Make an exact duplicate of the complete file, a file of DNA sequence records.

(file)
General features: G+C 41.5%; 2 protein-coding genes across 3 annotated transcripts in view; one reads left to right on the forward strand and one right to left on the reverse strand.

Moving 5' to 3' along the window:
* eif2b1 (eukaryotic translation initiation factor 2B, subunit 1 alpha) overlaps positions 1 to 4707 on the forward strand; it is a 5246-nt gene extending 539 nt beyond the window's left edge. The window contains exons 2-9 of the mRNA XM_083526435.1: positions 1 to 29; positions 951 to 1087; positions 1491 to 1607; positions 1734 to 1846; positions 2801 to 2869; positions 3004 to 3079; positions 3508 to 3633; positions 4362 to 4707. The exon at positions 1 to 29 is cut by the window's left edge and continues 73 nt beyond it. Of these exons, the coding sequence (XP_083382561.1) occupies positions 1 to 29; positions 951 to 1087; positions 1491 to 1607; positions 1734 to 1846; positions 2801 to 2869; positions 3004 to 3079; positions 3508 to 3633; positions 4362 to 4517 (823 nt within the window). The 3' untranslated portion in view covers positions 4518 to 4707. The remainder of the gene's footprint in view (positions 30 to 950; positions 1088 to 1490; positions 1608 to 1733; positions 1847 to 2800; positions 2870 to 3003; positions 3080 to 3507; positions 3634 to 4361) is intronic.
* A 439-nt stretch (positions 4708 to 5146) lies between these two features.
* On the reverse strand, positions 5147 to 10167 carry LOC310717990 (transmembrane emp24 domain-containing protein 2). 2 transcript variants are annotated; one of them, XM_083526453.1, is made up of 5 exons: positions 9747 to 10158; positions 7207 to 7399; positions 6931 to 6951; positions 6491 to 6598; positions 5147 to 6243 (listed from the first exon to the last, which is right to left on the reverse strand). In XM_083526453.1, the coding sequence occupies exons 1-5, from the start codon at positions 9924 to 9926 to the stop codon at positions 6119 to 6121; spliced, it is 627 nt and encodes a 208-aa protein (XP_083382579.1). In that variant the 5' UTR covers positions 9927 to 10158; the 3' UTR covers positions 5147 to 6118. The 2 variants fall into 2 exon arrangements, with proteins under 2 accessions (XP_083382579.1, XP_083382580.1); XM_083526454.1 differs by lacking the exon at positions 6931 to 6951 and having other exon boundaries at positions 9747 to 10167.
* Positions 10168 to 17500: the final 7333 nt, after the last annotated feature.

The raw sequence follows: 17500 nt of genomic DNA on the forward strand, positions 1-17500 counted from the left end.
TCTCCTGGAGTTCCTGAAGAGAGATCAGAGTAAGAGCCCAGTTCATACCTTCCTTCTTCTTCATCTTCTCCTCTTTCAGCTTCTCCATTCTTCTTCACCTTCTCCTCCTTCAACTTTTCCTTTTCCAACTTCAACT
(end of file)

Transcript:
General features: G+C 41.5%; 2 protein-coding genes across 3 annotated transcripts in view; one reads left to right on the forward strand and one right to left on the reverse strand.

Moving 5' to 3' along the window:
* eif2b1 (eukaryotic translation initiation factor 2B, subunit 1 alpha) overlaps positions 1 to 4707 on the forward strand; it is a 5246-nt gene extending 539 nt beyond the window's left edge. The window contains exons 2-9 of the mRNA XM_083526435.1: positions 1 to 29; positions 951 to 1087; positions 1491 to 1607; positions 1734 to 1846; positions 2801 to 2869; positions 3004 to 3079; positions 3508 to 3633; positions 4362 to 4707. The exon at positions 1 to 29 is cut by the window's left edge and continues 73 nt beyond it. Of these exons, the coding sequence (XP_083382561.1) occupies positions 1 to 29; positions 951 to 1087; positions 1491 to 1607; positions 1734 to 1846; positions 2801 to 2869; positions 3004 to 3079; positions 3508 to 3633; positions 4362 to 4517 (823 nt within the window). The 3' untranslated portion in view covers positions 4518 to 4707. The remainder of the gene's footprint in view (positions 30 to 950; positions 1088 to 1490; positions 1608 to 1733; positions 1847 to 2800; positions 2870 to 3003; positions 3080 to 3507; positions 3634 to 4361) is intronic.
* A 439-nt stretch (positions 4708 to 5146) lies between these two features.
* On the reverse strand, positions 5147 to 10167 carry LOC310717990 (transmembrane emp24 domain-containing protein 2). 2 transcript variants are annotated; one of them, XM_083526453.1, is made up of 5 exons: positions 9747 to 10158; positions 7207 to 7399; positions 6931 to 6951; positions 6491 to 6598; positions 5147 to 6243 (listed from the first exon to the last, which is right to left on the reverse strand). In XM_083526453.1, the coding sequence occupies exons 1-5, from the start codon at positions 9924 to 9926 to the stop codon at positions 6119 to 6121; spliced, it is 627 nt and encodes a 208-aa protein (XP_083382579.1). In that variant the 5' UTR covers positions 9927 to 10158; the 3' UTR covers positions 5147 to 6118. The 2 variants fall into 2 exon arrangements, with proteins under 2 accessions (XP_083382579.1, XP_083382580.1); XM_083526454.1 differs by lacking the exon at positions 6931 to 6951 and having other exon boundaries at positions 9747 to 10167.
* Positions 10168 to 17500: the final 7333 nt, after the last annotated feature.

The raw sequence follows: 17500 nt of genomic DNA on the forward strand, positions 1-17500 counted from the left end.
TCTCCTGGAGTTCCTGAAGAGAGATCAGAGTAAGAGCCCAGTTCATACCTTCCTTCTTCTTCATCTTCTCCTCTTTCAGCTTCTCCATTCTTCTTCACCTTCTCCTCCTTCAACTTTTCCTTTTCCAACTTCAACT